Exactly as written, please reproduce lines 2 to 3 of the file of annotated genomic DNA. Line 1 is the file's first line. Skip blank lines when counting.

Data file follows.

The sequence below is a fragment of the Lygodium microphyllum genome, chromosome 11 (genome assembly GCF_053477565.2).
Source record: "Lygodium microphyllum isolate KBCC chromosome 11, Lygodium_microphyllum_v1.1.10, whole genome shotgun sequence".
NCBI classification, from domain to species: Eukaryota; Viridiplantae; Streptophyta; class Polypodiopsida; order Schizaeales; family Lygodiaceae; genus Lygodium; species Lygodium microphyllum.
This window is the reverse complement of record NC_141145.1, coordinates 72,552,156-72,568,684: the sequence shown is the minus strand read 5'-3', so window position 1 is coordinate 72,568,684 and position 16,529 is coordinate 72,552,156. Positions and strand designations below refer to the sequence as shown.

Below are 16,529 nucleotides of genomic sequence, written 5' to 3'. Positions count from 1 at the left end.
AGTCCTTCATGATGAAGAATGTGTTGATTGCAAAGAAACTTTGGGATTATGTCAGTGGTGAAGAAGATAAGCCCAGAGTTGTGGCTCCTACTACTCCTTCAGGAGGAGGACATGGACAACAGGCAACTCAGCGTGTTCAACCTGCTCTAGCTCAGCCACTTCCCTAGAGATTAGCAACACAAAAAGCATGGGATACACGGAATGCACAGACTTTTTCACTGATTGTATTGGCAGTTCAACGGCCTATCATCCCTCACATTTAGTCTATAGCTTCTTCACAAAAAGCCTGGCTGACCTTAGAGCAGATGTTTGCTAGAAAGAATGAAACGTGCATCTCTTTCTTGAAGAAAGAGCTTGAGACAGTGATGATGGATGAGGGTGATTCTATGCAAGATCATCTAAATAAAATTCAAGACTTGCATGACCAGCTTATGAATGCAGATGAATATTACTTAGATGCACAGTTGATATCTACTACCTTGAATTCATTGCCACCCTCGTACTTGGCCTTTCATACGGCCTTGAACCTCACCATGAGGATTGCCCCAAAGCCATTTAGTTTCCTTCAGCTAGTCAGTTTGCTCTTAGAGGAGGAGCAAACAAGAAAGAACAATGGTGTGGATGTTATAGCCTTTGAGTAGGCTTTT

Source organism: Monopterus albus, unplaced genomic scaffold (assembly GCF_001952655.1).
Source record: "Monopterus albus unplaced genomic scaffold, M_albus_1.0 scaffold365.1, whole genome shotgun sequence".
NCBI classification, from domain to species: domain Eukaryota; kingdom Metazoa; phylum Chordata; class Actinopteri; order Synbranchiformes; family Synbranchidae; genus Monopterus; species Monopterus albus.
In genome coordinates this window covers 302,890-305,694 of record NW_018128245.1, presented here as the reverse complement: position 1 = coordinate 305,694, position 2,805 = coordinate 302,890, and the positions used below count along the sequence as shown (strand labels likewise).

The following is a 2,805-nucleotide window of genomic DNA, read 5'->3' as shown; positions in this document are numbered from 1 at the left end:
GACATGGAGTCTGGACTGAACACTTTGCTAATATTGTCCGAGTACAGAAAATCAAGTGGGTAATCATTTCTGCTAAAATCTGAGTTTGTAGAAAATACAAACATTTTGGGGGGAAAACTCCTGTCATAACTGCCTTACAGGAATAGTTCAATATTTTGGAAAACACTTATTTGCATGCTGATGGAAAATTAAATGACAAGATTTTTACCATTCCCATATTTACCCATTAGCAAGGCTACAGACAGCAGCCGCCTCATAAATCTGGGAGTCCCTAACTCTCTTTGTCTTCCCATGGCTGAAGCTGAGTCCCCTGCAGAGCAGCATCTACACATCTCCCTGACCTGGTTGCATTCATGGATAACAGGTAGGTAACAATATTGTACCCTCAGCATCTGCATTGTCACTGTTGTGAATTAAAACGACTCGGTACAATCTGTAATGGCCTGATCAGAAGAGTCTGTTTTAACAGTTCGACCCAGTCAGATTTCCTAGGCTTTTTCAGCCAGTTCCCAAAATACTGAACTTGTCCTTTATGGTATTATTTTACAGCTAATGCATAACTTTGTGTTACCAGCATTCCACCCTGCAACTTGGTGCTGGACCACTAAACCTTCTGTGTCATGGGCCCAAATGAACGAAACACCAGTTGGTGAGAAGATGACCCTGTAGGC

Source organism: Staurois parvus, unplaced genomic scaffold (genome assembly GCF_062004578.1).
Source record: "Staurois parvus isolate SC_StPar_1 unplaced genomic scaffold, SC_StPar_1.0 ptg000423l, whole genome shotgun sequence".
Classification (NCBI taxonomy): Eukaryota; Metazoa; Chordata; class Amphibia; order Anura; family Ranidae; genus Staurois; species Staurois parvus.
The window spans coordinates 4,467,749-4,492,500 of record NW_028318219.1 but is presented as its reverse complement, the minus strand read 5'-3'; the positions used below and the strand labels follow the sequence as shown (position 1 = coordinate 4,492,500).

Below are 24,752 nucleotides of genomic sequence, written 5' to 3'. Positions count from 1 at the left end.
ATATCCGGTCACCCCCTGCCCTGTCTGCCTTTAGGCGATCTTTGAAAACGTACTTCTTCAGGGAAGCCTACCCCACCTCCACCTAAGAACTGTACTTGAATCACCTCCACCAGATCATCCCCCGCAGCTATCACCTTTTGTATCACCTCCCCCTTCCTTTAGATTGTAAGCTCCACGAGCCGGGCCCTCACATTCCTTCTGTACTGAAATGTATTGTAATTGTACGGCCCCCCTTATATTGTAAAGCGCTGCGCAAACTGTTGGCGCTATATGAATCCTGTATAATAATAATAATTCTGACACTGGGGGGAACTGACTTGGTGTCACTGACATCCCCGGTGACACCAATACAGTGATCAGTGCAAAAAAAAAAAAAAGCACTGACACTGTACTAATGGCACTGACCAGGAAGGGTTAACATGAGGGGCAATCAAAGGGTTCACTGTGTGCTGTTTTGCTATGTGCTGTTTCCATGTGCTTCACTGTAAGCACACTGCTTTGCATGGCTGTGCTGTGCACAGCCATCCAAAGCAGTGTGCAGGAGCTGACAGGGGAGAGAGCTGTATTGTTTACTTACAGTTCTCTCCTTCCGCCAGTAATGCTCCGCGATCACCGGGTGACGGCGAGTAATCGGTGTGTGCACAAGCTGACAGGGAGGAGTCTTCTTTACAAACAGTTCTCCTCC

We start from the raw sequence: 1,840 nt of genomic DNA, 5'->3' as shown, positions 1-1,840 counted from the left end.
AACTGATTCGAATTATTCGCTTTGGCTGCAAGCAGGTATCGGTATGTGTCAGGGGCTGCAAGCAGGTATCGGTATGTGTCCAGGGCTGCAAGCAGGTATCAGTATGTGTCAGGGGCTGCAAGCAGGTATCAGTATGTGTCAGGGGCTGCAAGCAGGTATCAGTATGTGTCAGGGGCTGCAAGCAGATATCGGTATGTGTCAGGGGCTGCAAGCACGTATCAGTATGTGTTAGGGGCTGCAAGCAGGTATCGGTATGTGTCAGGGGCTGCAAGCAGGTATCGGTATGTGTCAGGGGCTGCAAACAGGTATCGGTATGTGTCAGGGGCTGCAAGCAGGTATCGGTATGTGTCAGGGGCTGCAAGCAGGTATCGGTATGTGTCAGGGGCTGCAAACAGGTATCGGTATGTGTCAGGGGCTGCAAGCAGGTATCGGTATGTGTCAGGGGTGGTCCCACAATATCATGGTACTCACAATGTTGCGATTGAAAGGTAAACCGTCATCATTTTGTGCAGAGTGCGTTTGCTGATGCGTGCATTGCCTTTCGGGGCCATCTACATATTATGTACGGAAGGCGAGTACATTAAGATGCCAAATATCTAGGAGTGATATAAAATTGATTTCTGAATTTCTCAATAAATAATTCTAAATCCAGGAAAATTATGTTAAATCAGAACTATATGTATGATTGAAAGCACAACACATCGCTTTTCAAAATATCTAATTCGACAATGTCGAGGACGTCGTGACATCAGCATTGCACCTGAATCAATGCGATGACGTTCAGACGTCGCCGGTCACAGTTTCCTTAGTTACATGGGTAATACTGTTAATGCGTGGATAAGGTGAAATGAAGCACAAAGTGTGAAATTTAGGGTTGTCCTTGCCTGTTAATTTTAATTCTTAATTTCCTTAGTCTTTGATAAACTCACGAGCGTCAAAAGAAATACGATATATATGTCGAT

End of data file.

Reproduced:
Source record: "Lygodium microphyllum isolate KBCC chromosome 11, Lygodium_microphyllum_v1.1.10, whole genome shotgun sequence".
NCBI classification, from domain to species: Eukaryota; Viridiplantae; Streptophyta; class Polypodiopsida; order Schizaeales; family Lygodiaceae; genus Lygodium; species Lygodium microphyllum.